Pulp emerged as an alternative format for books in the 1930s, building on the popularity of pulp magazines, which flourished from the 1920s to the 1940s....Printed on wood-grain, or pulp, paper, and cheaply bound, the books were markedly different from hardbound, cloth editions.

(In American Pulp Rabinowitz, by the way, similarly emphasizes the cheapness of 1940s and 1950s paperbacks, but many of those paperbacks are much more durable than the real pulp, the old genre fiction magazines, which have paper so browned and brittle it's often hard for one to turn pages--heaven forbid!--without chipping off pieces. Additionally, some wartime hardcover fiction, published at a time when austerity measures were in force, is none too well made.)

A decade ago Jon L. Breen pointed out the incongruity in classifying Dorothy B. Hughes as a pulp writer and Vera Caspary, author of the crime novels Laura (1943) and Bedelia (1945), certainly is not someone I would have considered "pulp"; yet such they are now both declared to be--the term "pulp," like "noir" and "hard-boiled," having proven a talisman to tastemakers.  Frequently these words, which really do mean different things, are used interchangeably. (It's all fashionably dark--The Feminist Press on the back of their "pulp" edition of Caspary's Bedelia tells us that "Vera Caspary anticipates today's real-life female serial killers.")

Ed Hulse is having none of this in his Blood 'n' Thunder Guide, pronouncing that therein he will not be "lavishing attention on sub-genres often mistaken for pulp: splatterpunk, lesbian fiction, Fifties J.D. [juvenile delinquent] novels and the like....after a thorough reading of this book, you'll have a much better understanding of what pulp fiction is--and what it isn't."

It may seem to some that Hulse is quibbling, but treating "pulp" and "paperback" as interchangeable terms pushes Rabinowitz into awkward sentence constructions in American Pulp, as when she writes, at the beginning of Chapter 8, that "Pulps were essentially products of the Second World War."

Since pulps as traditionally understood came into being long before the Second World War this sentence naturally will strike the traditionalist as nonsensical.  Could Rabinowitz really not simply here have written the word "paperbacks," since they are what she is discussing?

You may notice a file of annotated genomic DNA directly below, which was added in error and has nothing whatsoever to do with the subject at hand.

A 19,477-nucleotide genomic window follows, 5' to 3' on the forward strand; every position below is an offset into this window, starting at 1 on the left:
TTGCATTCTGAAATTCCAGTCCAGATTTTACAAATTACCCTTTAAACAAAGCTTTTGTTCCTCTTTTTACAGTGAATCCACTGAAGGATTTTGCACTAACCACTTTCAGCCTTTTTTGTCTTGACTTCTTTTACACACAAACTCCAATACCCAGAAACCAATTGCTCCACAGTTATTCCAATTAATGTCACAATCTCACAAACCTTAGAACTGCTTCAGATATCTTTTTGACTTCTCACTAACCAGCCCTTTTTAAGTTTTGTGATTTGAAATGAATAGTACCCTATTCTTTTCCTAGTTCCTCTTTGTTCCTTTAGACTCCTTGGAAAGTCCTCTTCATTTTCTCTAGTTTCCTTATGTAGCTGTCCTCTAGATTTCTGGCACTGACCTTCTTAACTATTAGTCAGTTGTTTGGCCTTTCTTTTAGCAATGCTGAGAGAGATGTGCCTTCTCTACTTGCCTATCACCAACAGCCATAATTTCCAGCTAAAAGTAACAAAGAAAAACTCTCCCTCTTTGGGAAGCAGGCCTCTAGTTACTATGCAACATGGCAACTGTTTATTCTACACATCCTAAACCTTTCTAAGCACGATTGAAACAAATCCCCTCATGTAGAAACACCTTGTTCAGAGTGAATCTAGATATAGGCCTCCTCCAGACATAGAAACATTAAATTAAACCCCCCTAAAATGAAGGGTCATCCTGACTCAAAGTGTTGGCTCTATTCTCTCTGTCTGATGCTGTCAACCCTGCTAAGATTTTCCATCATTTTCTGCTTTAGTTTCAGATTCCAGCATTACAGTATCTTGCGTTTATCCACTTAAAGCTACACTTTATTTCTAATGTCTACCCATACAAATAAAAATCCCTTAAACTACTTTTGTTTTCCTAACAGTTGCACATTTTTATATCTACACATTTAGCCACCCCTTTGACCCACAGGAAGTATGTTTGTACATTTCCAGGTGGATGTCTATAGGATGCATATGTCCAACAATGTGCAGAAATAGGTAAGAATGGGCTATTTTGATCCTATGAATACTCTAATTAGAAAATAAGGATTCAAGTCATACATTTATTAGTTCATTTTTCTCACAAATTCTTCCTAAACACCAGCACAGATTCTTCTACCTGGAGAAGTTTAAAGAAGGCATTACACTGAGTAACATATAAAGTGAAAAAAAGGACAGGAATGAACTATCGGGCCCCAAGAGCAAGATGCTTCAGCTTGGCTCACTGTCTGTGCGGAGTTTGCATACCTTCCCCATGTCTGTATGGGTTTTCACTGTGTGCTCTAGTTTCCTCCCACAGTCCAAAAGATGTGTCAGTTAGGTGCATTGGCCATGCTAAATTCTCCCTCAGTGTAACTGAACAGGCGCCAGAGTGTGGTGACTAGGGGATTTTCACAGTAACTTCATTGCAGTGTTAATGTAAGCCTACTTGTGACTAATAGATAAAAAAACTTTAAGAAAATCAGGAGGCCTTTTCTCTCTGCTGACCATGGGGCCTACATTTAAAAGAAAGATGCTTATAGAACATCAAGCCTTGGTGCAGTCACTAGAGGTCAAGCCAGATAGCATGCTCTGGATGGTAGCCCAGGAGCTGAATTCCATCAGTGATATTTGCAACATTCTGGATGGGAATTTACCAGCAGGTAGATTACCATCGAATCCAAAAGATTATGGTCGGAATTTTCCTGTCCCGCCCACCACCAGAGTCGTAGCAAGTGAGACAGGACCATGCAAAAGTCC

Similarly, Rabinowitz writes at one point that the "post-Korean War" recession led to "the pulping of millions of unsold paperbacks," using "pulping" to mean, I believe, withdrawn from sale and destroyed/recycled; yet a few pages earlier she writes that the Mickey Spillane novel Kiss Me, Deadly was "pulped" by the paperback publisher NAL in 1953, by which I presume she means published in paperback and not, well, pulped--i.e., destroyed.  This confusion arises from the author's refusing to say that Spillane's book was "published in paperback."

But paperback is not sexy, nor is the perfectly good term the paperback revolution, which used to be applied, aptly enough, to this period.

There's no question there is a link between the true pulps, the genre fiction magazines, and the mass-market paperback fiction of the 1940s and 1950s. Crime fiction was a hugely important element of both forms of "pulp," as were, until a government backlash took force in the 1950s, the notorious--and beloved by collectors and academicians alike--sexy/sleazy cover illustrations of pulp fiction, highlighted in both Geoffrey O'Brien's Hardboiled America and Hulse's Blood 'n' Thunder Guide.